Time flies. It wasn’t long ago when I was trying to figure out where Synchrony Bank came from since the firm came out with an online banking offering. Fast forward a few years and an IPO later, the company not only has a solid online savings product but they are also the largest private label credit card provider in the U.S. based on purchase volume and receivables.

Synchrony Financial grew out of GE Capital, the financial arm of General Electric. It used to be called GE Capital Bank but they rebranded themselves to Synchrony in 2014 to decouple from GE Capital’s battered image during the financial crisis. As a consumer though, none of this would matter all that much because after all, the CDs and savings accounts are FDIC insured up to the limit.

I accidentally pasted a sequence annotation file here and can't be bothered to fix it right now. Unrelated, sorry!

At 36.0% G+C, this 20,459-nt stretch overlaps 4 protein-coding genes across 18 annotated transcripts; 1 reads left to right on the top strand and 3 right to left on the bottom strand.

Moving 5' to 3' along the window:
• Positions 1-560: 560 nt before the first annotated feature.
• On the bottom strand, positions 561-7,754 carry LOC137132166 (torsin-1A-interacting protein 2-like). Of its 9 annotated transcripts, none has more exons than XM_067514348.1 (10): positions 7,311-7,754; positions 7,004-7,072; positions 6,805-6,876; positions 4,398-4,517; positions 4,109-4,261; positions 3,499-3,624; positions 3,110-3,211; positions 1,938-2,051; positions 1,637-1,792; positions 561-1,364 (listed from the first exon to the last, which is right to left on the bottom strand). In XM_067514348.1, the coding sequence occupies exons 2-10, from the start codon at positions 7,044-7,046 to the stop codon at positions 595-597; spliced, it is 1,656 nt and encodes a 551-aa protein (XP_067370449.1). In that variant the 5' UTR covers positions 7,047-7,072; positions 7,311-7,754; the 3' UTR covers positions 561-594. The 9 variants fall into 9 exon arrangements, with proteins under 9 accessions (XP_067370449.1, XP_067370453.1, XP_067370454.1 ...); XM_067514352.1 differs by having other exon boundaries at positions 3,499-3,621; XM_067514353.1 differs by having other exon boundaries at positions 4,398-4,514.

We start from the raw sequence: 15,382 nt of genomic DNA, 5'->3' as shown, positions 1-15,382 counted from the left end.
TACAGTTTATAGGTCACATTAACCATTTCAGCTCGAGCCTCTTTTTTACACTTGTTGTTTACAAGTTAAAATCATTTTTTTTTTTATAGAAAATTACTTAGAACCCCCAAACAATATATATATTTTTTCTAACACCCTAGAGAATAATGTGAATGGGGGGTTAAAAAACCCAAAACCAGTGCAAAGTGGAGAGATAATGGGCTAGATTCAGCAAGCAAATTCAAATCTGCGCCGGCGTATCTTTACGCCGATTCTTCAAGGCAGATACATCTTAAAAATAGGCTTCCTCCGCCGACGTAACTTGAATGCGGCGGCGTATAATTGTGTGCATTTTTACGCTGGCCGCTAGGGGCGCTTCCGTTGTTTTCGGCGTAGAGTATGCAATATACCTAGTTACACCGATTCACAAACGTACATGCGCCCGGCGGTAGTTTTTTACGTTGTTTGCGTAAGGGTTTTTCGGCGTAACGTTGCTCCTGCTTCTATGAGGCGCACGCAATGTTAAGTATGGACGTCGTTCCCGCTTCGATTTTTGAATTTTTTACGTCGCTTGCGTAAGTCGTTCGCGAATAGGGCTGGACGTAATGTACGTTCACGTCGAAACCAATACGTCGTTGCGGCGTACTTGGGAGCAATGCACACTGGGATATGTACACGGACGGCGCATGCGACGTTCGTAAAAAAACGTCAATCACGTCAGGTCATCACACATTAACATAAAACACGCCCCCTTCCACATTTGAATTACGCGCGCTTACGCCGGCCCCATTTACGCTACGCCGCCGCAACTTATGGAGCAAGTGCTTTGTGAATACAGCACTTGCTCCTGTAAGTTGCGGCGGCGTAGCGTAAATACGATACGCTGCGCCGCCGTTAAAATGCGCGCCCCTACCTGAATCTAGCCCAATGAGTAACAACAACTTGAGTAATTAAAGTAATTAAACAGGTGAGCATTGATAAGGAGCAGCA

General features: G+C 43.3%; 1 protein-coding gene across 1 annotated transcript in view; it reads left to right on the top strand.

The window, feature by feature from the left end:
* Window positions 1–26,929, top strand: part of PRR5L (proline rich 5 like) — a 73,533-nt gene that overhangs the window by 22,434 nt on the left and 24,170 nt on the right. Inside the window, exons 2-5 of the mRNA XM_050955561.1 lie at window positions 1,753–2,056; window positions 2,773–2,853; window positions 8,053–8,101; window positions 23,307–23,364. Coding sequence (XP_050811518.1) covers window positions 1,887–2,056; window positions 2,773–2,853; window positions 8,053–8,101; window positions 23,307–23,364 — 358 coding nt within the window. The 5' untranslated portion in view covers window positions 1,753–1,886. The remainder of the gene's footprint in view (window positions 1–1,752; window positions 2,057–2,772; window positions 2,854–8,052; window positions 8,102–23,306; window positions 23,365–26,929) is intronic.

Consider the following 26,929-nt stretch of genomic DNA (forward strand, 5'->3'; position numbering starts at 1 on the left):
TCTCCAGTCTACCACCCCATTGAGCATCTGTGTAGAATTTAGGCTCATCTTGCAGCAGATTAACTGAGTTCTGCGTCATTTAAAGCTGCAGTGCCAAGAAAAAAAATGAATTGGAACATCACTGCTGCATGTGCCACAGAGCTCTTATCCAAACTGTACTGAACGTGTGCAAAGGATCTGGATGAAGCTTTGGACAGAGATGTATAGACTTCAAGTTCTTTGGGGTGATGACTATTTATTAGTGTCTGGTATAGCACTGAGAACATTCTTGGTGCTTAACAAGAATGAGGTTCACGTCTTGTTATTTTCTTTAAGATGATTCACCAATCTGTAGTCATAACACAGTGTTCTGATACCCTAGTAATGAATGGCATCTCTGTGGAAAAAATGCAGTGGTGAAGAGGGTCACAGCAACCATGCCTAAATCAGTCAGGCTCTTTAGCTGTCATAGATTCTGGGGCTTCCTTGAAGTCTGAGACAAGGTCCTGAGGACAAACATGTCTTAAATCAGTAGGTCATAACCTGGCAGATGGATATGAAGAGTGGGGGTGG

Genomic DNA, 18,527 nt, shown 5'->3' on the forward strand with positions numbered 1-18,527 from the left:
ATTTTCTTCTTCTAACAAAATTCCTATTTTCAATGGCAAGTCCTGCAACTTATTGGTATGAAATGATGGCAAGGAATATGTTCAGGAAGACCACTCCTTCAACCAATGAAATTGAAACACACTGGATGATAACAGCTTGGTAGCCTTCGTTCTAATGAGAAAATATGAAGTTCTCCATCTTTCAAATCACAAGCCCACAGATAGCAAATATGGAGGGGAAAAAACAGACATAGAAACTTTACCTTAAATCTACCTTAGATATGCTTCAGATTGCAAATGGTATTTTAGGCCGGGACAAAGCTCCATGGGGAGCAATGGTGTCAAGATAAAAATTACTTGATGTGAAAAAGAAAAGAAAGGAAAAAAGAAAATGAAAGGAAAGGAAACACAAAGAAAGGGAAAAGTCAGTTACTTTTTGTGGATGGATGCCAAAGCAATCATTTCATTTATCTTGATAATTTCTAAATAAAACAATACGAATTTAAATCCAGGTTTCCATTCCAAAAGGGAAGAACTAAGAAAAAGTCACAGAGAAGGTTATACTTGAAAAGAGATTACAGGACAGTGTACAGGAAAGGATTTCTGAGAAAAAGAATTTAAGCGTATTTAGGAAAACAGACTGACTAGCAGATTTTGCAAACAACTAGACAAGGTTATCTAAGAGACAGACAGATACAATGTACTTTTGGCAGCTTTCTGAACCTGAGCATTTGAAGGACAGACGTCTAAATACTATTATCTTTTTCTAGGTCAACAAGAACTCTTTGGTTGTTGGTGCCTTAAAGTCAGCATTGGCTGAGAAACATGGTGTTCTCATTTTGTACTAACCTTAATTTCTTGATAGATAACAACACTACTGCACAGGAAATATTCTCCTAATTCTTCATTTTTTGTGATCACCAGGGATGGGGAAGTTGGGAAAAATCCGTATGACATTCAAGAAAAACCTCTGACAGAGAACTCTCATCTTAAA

What really matters is how the bank performs on a day to day basis. Here’s my review.

The No Minimum is Nice

There’s absolutely no minimum to have an account with Synchrony Bank. Many of you won’t care much since there’s no point to having an account if there is no minimums, but having no minimums is great because it allows me to have the account open and just hop to whichever bank has the highest rate. What I do now is just have accounts open at a few online banks and just ACH the money to whoever has the highest rate at the time. It’s easy, convenient and earns me some chump change for almost no work at all.

Mobile Banking Works Fine But There’s No App Yet


Synchrony Bank obviously lets you bank with your smartphone but there are no indications that there will be a dedicated app from them anytime soon. I’ve tested the website on my phone and everything works fine but I also don’t really bank much on my phone. This is something to take a note of if you bank heavily on your smartphone and want the convenience of an app.

Get an ATM Card If You Must